What I’ve learned after 5 years of buying common stock in startups

From day one, Pillar VC has offered to buy common stock in startups.

Instead of the standard 10-page venture capital term sheet riddled with terms and conditions, our team believed that a far simpler structure where we owned the same security as the founders would align interests, increase trust, and hopefully, enhance the performance of our investments.

There are many terms and conditions in a preferred term sheet that can misalign investors and founders

Five years since launching Pillar, as we finish investing our second fund and begin deploying our third, we thought it was a good time to reflect on whether buying common stock instead of preferred stock has offered the benefits that we had hoped for.

Preferred stock can misalign incentives between parties

There are many terms and conditions in a preferred term sheet that can misalign investors and founders — for brevity, I’ll highlight just two below. (For more, see the term-sheet grader).

Preference: Preferred stock has a “preference” that gives the investor the right to choose whether they want to get their money back or take their percentage of the total proceeds. In downside scenarios, having an investor take their money back may mean that they are taking a far higher percentage of the proceeds than the founders “thought” they sold.

For example, if an investor buys 25% of a company for $2 million in preferred stock, their break point on this decision will be $8 million, which happens to be the post-money valuation of the round. If the company is sold for less than $8 million, the investor would rather take their $2 million back. If the company is sold for more than that, the investor would choose to take 25% of the total.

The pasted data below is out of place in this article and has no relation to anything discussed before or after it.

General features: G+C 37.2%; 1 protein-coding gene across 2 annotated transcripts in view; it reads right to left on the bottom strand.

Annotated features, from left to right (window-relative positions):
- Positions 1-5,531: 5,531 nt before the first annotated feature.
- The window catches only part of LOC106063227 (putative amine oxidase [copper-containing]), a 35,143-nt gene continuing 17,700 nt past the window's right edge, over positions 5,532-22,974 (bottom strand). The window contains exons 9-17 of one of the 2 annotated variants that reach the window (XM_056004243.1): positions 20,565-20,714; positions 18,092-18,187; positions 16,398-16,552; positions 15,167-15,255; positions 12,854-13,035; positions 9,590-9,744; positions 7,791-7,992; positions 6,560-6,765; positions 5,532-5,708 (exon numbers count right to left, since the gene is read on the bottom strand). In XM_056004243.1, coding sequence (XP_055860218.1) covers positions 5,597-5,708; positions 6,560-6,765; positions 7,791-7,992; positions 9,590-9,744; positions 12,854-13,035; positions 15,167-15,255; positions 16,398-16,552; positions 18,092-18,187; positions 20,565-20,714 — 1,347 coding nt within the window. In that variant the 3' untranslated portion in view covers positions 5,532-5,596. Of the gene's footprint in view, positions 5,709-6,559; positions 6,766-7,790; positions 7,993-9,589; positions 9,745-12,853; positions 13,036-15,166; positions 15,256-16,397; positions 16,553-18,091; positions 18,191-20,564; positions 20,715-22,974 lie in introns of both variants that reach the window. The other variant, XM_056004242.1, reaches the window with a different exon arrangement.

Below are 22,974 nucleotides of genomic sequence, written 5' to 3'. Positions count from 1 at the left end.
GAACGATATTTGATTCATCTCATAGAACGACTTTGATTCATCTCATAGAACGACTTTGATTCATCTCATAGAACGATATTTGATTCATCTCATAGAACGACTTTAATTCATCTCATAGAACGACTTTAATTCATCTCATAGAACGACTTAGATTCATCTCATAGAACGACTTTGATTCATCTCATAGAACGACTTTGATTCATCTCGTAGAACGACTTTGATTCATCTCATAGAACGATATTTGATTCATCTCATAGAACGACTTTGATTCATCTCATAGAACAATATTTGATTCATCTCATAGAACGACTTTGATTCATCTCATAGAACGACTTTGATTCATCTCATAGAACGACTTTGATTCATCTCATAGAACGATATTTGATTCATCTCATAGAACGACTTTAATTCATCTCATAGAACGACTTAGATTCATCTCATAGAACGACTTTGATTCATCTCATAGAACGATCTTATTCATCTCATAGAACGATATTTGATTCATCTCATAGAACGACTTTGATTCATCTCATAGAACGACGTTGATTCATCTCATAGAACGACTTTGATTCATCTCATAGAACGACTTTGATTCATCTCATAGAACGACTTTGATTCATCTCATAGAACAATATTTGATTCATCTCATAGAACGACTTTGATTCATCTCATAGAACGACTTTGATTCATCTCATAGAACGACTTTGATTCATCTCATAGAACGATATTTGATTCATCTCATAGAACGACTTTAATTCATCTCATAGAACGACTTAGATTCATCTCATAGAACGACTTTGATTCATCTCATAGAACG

The founder thinks that they sold 25% of their company, but that percentage is actually determined by what the company is sold for. Yes, if the company is sold for $8 million or more, they sold 25%, but if the company is sold for, say $4 million, the investors will choose to take their $2 million back, which is 50% of the proceeds. Worse still, if the company is sold for just $2 million, investors will take all of it.

Anti-dilution: This clause means that if an investor buys shares for $10 and the startup raises money in the future at a price point that is lower than $10, the investor’s share price will be recalculated retroactively to a lower price. How is this done? By issuing the investors more shares, which dilutes the rest of the ownership pie, especially the founders and employees. The company is not performing well and the investors are made whole at the expense of the founders. Aligned? Hardly.